In 2023, it’s hard to imagine anyone is unfamiliar with the dangers of drinking and driving. Beyond the obvious safety hazards that come with driving while under the influence, the minimum punishment for offenders includes license revocation, a fine, and the probability of jail time in 42 states. Despite the laws strictly defining the parameters of drunk driving — and the repercussions for those who choose to do so anyway — Louisiana has somehow come to champion a quirky staple that appears to be the polar opposite of the state’s drunk-driving initiatives: the drive-thru Daiquiri.

Completely legal and thoroughly beloved by Louisiana natives, the drive-thru Daiquiri dates back to the early 1980s when the state had yet to enact any laws prohibiting drinking and driving. The first drive-thru Daiquiri shop is widely believed to have originated in Lafayette in 1981 when David Ervin opened the Daiquiri Factory, a stand for people to drive up to, grab a drink to-go, and drive on. Despite the fact that Ervin received some backlash questions regarding the stand’s safety, there was little that could be done to stop the widespread favor he went on to receive.

However, just a few months later, in June 1982, Lafayette finally put forth legislation in the form of a public ordinance outlawing open containers in cars and criminalizing drinking and driving, forcing Ervin to get creative. The very same day the ordinance passed, he held a promotional event at the Daiquiri Factory, offering patrons free Champagne and T-shirts, as well as introducing the drive-thru Daiquiris’ new closed containers — the same exact cup, just sealed with a piece of plastic tape securing the lid to the cup and covering the straw hole.

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The loophole held up, permitting the sale of frozen drive-thru Daiquiris in “closed containers” as long as the tape remains intact, no liquid is removed, and the straw remains on the side, not protruding through the lid, until an individual exits their vehicle. The law explicitly states that it does not apply to “any bottle, can, or other receptacle that contains any amount of frozen alcoholic beverage unless the lid is removed, a straw protrudes therefrom, or the contents of the receptacle have been partially removed.” As long as these conditions are met, the drive-thru liquor service is totally kosher.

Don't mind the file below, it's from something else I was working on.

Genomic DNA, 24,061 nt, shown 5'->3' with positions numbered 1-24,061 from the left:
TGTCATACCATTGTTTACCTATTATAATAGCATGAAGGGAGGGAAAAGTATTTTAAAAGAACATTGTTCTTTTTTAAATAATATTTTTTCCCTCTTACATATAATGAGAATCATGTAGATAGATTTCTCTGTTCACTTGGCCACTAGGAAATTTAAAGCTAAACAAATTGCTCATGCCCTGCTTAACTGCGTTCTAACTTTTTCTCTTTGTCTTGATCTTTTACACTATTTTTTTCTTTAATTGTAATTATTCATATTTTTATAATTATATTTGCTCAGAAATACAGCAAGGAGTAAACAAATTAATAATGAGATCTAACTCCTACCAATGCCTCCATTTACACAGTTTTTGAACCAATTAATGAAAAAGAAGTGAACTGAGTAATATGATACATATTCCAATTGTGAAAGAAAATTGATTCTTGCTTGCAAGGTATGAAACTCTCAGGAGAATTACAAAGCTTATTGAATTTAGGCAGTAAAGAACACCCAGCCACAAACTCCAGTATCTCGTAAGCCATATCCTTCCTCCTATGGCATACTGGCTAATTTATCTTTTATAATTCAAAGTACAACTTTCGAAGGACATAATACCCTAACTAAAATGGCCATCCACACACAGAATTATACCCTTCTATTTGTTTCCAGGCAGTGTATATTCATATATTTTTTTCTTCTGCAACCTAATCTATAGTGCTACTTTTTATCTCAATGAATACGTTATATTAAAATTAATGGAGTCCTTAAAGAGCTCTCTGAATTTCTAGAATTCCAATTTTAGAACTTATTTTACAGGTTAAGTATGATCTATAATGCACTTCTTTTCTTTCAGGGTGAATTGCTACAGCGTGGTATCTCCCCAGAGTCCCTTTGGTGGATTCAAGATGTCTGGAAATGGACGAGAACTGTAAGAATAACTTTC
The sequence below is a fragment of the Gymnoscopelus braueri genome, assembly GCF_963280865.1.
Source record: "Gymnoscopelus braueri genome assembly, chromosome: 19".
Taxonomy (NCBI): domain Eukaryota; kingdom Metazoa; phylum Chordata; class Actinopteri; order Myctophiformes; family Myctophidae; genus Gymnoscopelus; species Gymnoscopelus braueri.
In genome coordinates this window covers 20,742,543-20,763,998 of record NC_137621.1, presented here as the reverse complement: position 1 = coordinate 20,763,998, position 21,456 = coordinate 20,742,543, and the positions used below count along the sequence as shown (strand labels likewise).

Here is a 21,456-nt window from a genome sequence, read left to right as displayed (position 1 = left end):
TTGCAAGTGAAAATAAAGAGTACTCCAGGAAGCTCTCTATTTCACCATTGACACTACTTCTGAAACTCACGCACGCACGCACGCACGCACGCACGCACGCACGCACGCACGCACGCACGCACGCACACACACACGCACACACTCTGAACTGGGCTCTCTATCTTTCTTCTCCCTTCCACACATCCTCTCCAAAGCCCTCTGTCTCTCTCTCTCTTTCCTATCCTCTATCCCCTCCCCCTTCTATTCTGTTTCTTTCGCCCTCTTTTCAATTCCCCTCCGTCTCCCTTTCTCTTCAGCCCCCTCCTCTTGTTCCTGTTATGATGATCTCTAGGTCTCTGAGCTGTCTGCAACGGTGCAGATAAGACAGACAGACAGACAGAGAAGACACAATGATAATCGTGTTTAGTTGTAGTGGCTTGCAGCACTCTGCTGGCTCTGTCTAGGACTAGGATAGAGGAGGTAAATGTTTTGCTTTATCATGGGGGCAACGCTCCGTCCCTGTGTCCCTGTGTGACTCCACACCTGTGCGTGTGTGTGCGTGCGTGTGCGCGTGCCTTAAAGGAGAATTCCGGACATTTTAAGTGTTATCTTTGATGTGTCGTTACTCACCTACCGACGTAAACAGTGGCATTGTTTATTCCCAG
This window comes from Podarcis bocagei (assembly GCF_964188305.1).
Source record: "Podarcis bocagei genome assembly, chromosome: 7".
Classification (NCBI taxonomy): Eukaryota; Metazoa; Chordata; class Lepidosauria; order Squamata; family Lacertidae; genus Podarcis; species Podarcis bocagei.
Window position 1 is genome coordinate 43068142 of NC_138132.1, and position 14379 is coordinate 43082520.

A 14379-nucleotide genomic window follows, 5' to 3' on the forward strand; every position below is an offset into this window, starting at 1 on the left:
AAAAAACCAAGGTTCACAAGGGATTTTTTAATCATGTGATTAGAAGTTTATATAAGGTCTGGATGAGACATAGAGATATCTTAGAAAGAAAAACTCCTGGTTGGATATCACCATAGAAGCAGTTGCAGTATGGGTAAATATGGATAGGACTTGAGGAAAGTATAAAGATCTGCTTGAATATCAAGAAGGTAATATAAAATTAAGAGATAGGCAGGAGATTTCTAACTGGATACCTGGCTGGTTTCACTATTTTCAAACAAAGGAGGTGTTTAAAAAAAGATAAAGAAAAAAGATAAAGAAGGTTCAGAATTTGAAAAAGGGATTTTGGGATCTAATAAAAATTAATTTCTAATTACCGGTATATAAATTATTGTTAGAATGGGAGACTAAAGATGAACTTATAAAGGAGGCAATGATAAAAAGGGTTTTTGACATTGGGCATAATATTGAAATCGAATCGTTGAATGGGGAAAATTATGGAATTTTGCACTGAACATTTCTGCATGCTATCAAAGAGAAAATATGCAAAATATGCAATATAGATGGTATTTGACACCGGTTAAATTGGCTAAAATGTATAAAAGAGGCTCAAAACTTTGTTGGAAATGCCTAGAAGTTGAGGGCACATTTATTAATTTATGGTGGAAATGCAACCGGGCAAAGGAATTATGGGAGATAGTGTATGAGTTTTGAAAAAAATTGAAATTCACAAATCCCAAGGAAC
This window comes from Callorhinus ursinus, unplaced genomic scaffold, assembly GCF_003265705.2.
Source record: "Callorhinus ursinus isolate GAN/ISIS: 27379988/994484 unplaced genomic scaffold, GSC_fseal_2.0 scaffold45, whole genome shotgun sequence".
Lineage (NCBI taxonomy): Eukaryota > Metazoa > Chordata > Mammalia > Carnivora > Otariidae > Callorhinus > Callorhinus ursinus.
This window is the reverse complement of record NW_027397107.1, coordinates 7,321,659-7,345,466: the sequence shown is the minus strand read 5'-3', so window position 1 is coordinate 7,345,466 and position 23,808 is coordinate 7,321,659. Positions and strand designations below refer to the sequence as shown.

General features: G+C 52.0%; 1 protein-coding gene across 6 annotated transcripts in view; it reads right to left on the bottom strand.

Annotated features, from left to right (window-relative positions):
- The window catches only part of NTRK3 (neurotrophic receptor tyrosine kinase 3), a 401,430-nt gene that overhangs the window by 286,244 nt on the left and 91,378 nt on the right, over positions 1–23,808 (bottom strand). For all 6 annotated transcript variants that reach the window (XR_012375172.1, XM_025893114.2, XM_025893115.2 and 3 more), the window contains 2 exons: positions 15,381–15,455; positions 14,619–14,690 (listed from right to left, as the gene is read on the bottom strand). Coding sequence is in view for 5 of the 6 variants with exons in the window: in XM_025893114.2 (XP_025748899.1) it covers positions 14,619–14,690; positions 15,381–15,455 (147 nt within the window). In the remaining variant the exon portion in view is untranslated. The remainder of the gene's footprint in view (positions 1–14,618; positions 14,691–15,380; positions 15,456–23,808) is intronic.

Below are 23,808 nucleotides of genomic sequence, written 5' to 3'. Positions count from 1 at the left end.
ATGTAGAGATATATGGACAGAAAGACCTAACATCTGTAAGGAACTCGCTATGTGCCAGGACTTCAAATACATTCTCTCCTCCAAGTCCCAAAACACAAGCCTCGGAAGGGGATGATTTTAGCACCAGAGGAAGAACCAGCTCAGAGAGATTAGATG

Rather than slow down the appearance of drive-thru Daiquiri shops, the ordinance had the opposite impact, and just three months after its ratification, Glynn Weber opened up Glynn’s Daiquiri Place and experienced the same levels of success experienced by Ervin at the Daiquiri Factory. By December 1983, there were a number of competing Daiquiri shops open for business across New Orleans’ suburbs.

Today, there are dozens of drive-thru Daiquiri shops across Louisiana, with the New Orleans Original Daiquiri chain operating upwards of 30 locations. Along with the local chain, a number of smaller shops like Daiquiris & Cream, Daiquiri Stop, and Daiquiris & Company all compete to get frozen drinks in the hands of thirsty drivers. The establishments function like any other drive-thru: Drivers simply roll up to the window, order their drink — of which there are usually more than 10 flavors to choose from — and have their ID inspected before the taped-shut styrofoam cup is handed to them with the straw on the side.

Despite the fact that the operation is fully legal, a number of individuals have sneakily broken the law, choosing to drink their Daiquiris en route rather than waiting until they’re home to imbibe. One customer even tells Louisiana-based publication 64 Parishes: “I keep an unused straw in my car. If I get stopped, I just whip out the used one and show them the new one. Looks like a closed container then.”

While Louisiana may have been the first state to offer drive-thru frozen cocktails, it certainly was not the last. Today, folks can order frozen Daiquiris, Margaritas, and other frozen drinks to-go at establishments in Mississippi, Texas, and Florida. Three of those states — Mississippi, Texas, and Louisiana — consistently rank in the top 10 states with the most drunk driving deaths, with Florida not far behind in the 15th spot.

Though the establishments can pose a clear threat to public safety, with the inherent contradiction of driving a car through what is essentially a bar, Louisiana’s beloved drive-thru frozen Daiquiris are unlikely to melt any time soon.